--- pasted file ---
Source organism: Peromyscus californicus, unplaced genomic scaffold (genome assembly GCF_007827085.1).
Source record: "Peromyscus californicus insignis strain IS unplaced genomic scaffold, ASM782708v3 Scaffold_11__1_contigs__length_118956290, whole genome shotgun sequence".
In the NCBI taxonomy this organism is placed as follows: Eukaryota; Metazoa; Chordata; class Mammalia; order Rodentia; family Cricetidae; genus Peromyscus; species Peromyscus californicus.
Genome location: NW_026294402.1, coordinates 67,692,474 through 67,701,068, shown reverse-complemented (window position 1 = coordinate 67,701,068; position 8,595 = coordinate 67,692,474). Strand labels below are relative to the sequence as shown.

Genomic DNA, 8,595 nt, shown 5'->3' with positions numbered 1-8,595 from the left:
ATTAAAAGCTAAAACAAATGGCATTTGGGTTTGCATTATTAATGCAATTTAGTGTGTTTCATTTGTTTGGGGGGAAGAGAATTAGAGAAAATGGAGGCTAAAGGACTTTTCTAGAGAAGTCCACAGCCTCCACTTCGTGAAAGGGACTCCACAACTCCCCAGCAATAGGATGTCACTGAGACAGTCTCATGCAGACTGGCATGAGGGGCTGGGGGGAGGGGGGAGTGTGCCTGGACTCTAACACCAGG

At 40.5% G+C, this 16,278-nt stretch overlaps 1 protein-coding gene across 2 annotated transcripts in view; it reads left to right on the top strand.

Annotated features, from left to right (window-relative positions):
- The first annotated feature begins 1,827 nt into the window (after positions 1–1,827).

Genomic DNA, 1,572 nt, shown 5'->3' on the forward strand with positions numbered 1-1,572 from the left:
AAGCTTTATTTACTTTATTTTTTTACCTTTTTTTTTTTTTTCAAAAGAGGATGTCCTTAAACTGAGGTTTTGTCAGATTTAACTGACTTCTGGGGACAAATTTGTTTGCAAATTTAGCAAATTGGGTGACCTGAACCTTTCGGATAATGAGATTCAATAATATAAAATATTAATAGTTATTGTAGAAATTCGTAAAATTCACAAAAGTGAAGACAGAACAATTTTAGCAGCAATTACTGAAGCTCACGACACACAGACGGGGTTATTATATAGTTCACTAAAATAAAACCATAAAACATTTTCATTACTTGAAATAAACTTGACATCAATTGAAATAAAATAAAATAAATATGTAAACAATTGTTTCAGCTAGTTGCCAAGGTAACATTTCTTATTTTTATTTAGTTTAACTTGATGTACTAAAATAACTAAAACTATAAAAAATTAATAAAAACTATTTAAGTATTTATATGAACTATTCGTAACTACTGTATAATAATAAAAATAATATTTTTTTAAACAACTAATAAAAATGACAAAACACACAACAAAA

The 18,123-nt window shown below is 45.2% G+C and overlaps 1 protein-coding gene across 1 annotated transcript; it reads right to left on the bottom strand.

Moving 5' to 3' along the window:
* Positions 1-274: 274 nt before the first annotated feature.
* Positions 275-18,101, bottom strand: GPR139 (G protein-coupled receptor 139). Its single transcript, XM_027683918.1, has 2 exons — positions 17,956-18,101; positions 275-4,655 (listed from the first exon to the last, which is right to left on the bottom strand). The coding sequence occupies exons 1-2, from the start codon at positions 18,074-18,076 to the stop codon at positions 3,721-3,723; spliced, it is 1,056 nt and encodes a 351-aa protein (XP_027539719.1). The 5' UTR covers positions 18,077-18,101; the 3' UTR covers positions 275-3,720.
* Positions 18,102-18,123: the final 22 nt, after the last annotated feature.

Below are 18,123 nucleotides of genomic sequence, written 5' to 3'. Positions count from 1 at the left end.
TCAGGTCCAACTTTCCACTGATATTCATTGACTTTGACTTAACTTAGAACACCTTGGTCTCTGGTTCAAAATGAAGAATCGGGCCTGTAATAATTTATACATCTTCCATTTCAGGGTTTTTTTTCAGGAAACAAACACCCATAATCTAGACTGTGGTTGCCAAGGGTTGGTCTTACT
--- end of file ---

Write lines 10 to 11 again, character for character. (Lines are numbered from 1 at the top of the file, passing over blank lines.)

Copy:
Genomic DNA, 1,572 nt, shown 5'->3' on the forward strand with positions numbered 1-1,572 from the left:
AAGCTTTATTTACTTTATTTTTTTACCTTTTTTTTTTTTTTCAAAAGAGGATGTCCTTAAACTGAGGTTTTGTCAGATTTAACTGACTTCTGGGGACAAATTTGTTTGCAAATTTAGCAAATTGGGTGACCTGAACCTTTCGGATAATGAGATTCAATAATATAAAATATTAATAGTTATTGTAGAAATTCGTAAAATTCACAAAAGTGAAGACAGAACAATTTTAGCAGCAATTACTGAAGCTCACGACACACAGACGGGGTTATTATATAGTTCACTAAAATAAAACCATAAAACATTTTCATTACTTGAAATAAACTTGACATCAATTGAAATAAAATAAAATAAATATGTAAACAATTGTTTCAGCTAGTTGCCAAGGTAACATTTCTTATTTTTATTTAGTTTAACTTGATGTACTAAAATAACTAAAACTATAAAAAATTAATAAAAACTATTTAAGTATTTATATGAACTATTCGTAACTACTGTATAATAATAAAAATAATATTTTTTTAAACAACTAATAAAAATGACAAAACACACAACAAAA